Simple Strategies to Help You Win When Managing Your Money

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When you own your own business, there are many financial perks. You can save a lot on taxes (great write-offs and deductions) and you have a lot of say in how much money you can make and where you spend it.

This kind of freedom can also bring too many options and it can sometimes feel a bit overwhelming trying to decide what the best choices are for you, your business, and your family. Even seasoned entrepreneurs get stuck trying to decide if they should save or spend, rent or buy, lease or own.

Here are some of the most common questions we face, and ideas that can help you decide which are the best options for you in each of these areas:

Should you buy or rent a home? In most cases it makes more sense to buy because a home will appreciate over time, which can become a very valuable asset in the years to come. Unless you’re a highly disciplined saver and investor, you won’t come out ahead renting.

Should I hire a realtor or sell my home privately? That really depends on how much work you want to do yourself. A realtor has the local market experience to help you competitively price and stage your home. You’re also more likely to sell it faster using a realtor.

On the other hand, you can save thousands of dollars in commissions selling the house yourself. If you have the time you’re better off not hiring a realtor. But for a lot of us, time is money. In that case hire a professional.

Should I buy or lease a car? Since leases are generally between two and four years, the vehicles are almost always going to be fully covered by warranties and driving them should be problem-free. Once the lease is up, you get to trade in your car for the latest model. You can keep up with the Joneses.

On the flip side, if you took out a five-year loan to purchase the car outright, your monthly payments would stop after five years. It would be only a matter of time before the break-even point was reached. So, as usual, there is a tradeoff: With leasing, you will pay a premium over your lifetime in exchange for a lower monthly payment and very few concerns about reliability. With an outright purchase, you’re going to come out ahead if you can commit to proper maintenance and resist the urge to constantly upgrade.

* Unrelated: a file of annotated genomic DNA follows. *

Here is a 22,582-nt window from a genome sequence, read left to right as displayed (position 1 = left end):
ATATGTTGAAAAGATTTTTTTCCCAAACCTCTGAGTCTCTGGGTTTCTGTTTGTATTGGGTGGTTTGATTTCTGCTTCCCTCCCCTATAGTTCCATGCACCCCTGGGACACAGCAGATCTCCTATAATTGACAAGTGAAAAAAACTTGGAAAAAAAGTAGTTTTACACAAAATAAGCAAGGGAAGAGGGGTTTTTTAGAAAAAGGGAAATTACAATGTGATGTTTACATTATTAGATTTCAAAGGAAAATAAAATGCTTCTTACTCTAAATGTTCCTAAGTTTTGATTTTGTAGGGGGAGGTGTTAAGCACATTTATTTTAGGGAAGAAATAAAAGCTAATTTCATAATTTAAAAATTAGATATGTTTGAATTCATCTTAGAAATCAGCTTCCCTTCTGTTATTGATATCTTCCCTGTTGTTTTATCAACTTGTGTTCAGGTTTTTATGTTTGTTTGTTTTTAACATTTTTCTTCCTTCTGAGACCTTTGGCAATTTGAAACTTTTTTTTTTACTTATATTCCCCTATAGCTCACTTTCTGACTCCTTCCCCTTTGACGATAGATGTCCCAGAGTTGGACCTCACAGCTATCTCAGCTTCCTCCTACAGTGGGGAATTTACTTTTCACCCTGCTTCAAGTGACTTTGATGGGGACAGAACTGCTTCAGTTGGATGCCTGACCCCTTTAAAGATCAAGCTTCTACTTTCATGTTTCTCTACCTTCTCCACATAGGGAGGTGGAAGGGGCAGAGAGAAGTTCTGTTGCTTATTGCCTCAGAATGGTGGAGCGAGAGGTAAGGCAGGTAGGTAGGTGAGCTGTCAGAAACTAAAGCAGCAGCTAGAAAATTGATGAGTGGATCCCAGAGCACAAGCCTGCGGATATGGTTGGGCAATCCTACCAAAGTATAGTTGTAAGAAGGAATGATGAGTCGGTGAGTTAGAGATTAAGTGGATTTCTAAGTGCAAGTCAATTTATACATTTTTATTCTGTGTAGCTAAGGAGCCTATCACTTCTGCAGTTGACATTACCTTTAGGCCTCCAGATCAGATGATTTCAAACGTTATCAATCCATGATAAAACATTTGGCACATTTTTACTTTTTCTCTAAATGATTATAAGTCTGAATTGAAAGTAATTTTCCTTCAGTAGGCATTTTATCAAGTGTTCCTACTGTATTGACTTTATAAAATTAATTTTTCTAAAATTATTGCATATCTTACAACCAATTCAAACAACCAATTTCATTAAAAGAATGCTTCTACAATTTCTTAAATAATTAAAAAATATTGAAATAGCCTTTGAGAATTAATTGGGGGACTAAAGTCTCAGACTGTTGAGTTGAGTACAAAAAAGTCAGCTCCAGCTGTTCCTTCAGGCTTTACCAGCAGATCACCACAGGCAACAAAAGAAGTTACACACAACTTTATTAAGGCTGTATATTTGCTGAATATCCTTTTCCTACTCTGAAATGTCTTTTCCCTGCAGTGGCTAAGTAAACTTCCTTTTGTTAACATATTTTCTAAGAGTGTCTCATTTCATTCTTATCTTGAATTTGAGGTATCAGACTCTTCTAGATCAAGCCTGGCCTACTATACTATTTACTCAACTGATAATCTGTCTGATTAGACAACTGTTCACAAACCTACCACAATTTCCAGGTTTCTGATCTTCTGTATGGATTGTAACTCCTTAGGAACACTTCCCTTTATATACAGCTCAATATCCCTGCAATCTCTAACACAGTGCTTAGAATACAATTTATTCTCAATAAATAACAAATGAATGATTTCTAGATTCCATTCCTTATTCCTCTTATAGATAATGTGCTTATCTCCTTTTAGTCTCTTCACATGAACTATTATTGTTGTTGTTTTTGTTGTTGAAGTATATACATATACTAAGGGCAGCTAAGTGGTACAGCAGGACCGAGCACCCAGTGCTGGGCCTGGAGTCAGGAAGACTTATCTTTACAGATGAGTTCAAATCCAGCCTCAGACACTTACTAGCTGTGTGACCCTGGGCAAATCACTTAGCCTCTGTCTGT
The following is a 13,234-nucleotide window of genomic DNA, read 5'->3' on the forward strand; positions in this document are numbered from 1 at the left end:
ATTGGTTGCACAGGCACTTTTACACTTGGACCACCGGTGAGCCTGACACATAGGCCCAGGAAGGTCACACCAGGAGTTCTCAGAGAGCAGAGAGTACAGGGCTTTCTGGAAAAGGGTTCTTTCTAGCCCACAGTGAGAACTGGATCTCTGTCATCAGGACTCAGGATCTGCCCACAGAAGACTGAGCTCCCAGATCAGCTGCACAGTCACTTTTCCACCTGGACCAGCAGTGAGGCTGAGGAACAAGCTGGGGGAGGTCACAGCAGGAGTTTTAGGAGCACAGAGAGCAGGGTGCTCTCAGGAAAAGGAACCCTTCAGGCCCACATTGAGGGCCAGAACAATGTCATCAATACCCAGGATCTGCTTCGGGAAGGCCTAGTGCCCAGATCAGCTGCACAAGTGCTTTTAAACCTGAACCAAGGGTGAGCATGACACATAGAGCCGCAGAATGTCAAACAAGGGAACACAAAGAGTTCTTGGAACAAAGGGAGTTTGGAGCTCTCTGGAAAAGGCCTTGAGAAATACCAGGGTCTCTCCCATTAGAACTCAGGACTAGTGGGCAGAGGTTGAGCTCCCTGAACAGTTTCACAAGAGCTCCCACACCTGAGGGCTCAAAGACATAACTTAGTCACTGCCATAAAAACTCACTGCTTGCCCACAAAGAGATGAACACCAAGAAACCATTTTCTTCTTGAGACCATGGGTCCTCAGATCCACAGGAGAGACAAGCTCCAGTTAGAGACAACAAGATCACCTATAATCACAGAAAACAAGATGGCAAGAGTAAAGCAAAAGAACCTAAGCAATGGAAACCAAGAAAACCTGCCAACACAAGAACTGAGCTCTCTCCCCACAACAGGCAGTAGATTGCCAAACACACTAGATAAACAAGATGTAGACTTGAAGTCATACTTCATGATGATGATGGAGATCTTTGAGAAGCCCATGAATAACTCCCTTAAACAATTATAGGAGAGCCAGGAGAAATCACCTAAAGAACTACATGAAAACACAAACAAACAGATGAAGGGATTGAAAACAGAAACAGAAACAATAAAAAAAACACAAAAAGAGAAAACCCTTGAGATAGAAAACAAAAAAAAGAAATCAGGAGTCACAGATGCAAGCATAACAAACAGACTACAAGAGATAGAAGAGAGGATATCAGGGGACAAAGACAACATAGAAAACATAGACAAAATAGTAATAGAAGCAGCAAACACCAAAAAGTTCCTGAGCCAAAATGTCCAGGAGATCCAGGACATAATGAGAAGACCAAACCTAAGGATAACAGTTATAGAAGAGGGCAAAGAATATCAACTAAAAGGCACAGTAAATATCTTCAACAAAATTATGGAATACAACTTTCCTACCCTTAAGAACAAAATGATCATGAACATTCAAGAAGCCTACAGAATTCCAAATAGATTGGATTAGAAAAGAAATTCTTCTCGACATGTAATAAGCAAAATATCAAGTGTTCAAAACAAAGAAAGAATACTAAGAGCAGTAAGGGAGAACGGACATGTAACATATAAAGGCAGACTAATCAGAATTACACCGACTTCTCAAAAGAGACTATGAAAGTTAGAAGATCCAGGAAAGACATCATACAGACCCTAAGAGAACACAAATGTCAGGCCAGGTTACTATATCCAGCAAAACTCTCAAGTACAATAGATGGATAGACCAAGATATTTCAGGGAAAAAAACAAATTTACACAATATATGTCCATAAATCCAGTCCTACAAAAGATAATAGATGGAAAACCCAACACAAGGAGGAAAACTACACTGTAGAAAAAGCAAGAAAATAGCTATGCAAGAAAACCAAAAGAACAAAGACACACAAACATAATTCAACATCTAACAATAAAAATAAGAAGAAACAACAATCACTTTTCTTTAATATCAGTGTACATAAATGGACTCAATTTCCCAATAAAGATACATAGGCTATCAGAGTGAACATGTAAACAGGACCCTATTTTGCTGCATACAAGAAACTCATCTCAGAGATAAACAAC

Should I pay off debt or invest? When you receive some extra money it may be difficult to determine whether you should invest the funds or use them to pay towards debt. Of course paying off high-interest consumer credit first is a no-brainer. It gets tricky with lower-interest debt like a mortgage.

Financial theory recommends that if your after-tax return on investments is greater than your after-tax cost of debt then you should invest. Long story short, academic studies show you’re better off investing money in a tax-advantaged account (like a 401k or RRSP) rather than paying off your mortgage early.

Should I save for retirement or my kids’ education first? Good parents will do anything for their kids. But that selfless attitude should fall short when it comes to choosing retirement over your kids’ college fund.  A recent survey from MassMutual showed that the vast majority of family financial decision makers said that paying for their kids’ education ranked far above saving for future medical expenses or retirement. And for those good intentions, only three in 10 American parents are confident they are adequately preparing themselves financially for retirement.

One thing to remember, you can always get a loan or scholarship for college, you can’t get a loan for retirement. The danger of running out of money before you die is very real. Besides, the biggest financial gift parents can give their kids is not to pay for their college, but for themselves to be financially secure and independent, so that they don’t run out of money and become a burden for their children later in life.

When the time comes to decide between renting or leasing, investing or paying off debt, and where to put your savings we recommend running the numbers and removing the emotion. If you get stuck it’s best to consult with a professional financial advisor who has your bottom-line in mind.